Industry Trends

The irresistible romance of radio in the pandemic era

Written by Tom | 17th December 2020

Radio has played an integral role in world history, both on a political and personal level. The crackly audio of radio transmission has been a stirring one – as much the source of breaking news as it has been the sound of comfortable familiarity. The onset of the digital age and the surge of TV and video threatened to disrupt radio’s place in the modern media landscape. But its held strong with a new surge in audio consumption, audiophiles and radio collectors, especially in 2020 where more people have turned to it in light of the pandemic. Hi-fi & Audio Equipment  expert Ariel Cabello explains why there’s still nothing quite like radio. 

We’ve just celebrated the anniversary of the Marconi radio transmission. What did this mean for the world?

Even when this concept was already discovered, being able to make a transoceanic transmission is one of the biggest achievements in communications, if not the greatest one. We don’t know what would have happened without it, but I suspect that if Marconi hadn’t have done it, someone else would have. It led to the opening of an entire new world of questions and possibilities in communication and changed the very way we communicate. Being able to speak to somebody on the other side of the world is something we’ve taken for granted up until the pandemic hit, but at the time of its creation, radio revolutionised the very way people lived. 

Radio changed the world and is still one of the most pioneering communication mediums to this day

Radio is seeing something of a resurgence in certain countries – why do you think this is?

In my opinion, no communication form has come close to the simplicity, directness and companionship of radio. Television was a great contender but never displaced radio in terms of social communication. 

The boom of podcasts has been a reminder that we do not need a lot to make or enjoy broadcasting; good content, good music and basic tech skills are more than enough. As you get used to listening to podcasts, it taps into something we already know and feels familiar, like a radio program. 

How do you think radio compares to podcasts – are they a competing or complementary pairing?

It’s a tricky question. In terms of listening, there is a real competition between radio and podcast. But since the so-called Ether is the same for both, and the space for creativity and content quality is so open as well, I believe that it’s a competition that favours the listener.   

Has the pandemic had an impact on radio listeners?

I think anyone who has faced solitude and isolation during lockdown has found something akin to friendship and comfort in radio. It’s almost been a replacement for good company and a bit of fun. 

The boom in podcasts as led to a renewed interest in radio.

What is special about the sound on radio that sets it apart from other audio?

There is a mysterious halo around the sound of radio, I don't know if someone has defined it yet but I suspect it has a lot to do with the sense of absence. Radio is a mix of spoken word and music, which makes for a background companionship that is hard to replicate.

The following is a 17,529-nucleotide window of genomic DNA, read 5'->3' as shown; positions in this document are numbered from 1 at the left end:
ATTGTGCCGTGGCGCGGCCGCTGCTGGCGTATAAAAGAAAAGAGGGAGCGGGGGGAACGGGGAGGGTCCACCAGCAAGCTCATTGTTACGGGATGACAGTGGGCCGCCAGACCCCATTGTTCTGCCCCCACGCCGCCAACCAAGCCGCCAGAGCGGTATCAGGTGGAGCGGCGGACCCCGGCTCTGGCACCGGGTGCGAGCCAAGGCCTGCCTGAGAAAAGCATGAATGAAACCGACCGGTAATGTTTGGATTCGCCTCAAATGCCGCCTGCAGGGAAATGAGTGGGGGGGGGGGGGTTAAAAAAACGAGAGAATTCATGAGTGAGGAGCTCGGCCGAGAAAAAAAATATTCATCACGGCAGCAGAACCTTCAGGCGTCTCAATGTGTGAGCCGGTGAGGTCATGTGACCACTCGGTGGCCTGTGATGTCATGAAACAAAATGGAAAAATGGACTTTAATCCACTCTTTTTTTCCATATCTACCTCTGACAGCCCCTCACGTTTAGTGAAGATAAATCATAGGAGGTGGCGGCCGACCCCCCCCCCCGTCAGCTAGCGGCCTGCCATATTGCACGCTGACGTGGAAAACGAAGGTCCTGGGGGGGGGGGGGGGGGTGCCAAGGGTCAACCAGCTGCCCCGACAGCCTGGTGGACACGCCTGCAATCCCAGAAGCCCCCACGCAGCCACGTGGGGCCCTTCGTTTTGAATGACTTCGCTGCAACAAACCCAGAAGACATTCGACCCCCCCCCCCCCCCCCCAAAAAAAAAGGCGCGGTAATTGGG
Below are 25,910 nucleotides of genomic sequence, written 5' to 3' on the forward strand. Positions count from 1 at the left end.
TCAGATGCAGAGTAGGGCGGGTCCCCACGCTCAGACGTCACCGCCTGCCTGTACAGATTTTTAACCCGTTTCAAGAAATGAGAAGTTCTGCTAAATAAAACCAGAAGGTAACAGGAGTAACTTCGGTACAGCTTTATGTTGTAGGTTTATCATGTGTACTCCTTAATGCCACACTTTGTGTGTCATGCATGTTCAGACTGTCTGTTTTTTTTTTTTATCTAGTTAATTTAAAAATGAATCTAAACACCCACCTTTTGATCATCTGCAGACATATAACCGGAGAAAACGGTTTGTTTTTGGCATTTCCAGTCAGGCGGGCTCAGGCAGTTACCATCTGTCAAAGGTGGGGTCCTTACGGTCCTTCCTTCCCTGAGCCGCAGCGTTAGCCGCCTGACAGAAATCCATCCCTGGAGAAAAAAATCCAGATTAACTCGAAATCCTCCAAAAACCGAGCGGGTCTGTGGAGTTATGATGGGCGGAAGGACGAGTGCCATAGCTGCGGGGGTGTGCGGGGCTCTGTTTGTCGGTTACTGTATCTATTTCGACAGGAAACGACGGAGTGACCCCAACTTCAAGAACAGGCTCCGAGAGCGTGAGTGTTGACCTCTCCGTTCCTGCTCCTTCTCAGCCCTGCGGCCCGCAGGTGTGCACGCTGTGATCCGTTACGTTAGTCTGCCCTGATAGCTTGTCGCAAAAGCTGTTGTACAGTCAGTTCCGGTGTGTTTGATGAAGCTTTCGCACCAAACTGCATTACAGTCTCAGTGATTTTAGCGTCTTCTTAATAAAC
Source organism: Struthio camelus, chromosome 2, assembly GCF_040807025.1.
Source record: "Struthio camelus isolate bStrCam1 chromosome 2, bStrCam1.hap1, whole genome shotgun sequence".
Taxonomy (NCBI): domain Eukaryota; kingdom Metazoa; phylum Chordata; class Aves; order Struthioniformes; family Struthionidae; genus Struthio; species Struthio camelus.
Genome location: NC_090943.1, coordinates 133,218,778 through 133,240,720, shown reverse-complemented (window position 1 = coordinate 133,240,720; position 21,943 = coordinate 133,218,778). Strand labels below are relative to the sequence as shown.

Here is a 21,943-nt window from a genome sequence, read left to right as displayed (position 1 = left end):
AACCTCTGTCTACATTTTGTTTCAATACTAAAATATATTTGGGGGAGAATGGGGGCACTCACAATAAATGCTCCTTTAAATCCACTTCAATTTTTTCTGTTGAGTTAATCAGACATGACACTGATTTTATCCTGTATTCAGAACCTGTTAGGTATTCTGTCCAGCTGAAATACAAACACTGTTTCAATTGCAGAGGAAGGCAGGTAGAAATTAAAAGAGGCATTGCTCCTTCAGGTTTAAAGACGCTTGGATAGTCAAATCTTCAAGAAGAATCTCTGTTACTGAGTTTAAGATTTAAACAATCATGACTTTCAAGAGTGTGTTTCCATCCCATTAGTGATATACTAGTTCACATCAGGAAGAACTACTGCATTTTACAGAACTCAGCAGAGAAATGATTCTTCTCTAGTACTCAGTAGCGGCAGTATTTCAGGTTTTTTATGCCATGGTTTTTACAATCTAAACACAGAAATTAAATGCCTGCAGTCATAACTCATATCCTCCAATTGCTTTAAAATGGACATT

Of course there exist high levels of quality in emission (radio stations) and receptors (mini radios, kitchen radios, tube radios, hifi tuners, enhancers, etc). It could be as bad as AM under a bridge or a full and warm FM passing through an amazing amplification stage and some incredible-sounding speakers, but none of them can move away from that mysterious curtain of companionship and sound. 

There are so many varieties of radios out there, from mini radios to tube radios

Why do you think it’s important to keep radio alive as a medium of communication?

Radio as a medium of communication is as basic and reliable as can be. More than that, as it’s a straight-forward object that can be managed by anyone, under (almost) any circumstances. In this way we can also say that, as a device and medium, the radio is integrative and is a vessel for equality.  

With it, we’ve heard the end of the war and the War of the Worlds broadcast. We’ve heard Queen live at Wembley Stadium in 1986. It’s been around forever and adapts. Radio always has a way of keeping itself alive.

Finally, what do you love about radio the most?

As an object I love the design. In terms of functionality, it’s the warm and aesthetic lo-fi sound, especially on tube radios and specifically ones in Art Deco style.  As a listener, the company and the sense of not knowing who is on the other side talking to the air. As a host, presenting on radio is an amazing experience. You prepare the programme, the music, the publicity, the interviews, the sound, the techs, and throw it together on air. 

Radio is an enduring companion, now more than ever

We could talk forever about that companionship, or technological innovations, about history and stories. But as it turns out, video didn't kill the radio star after all.


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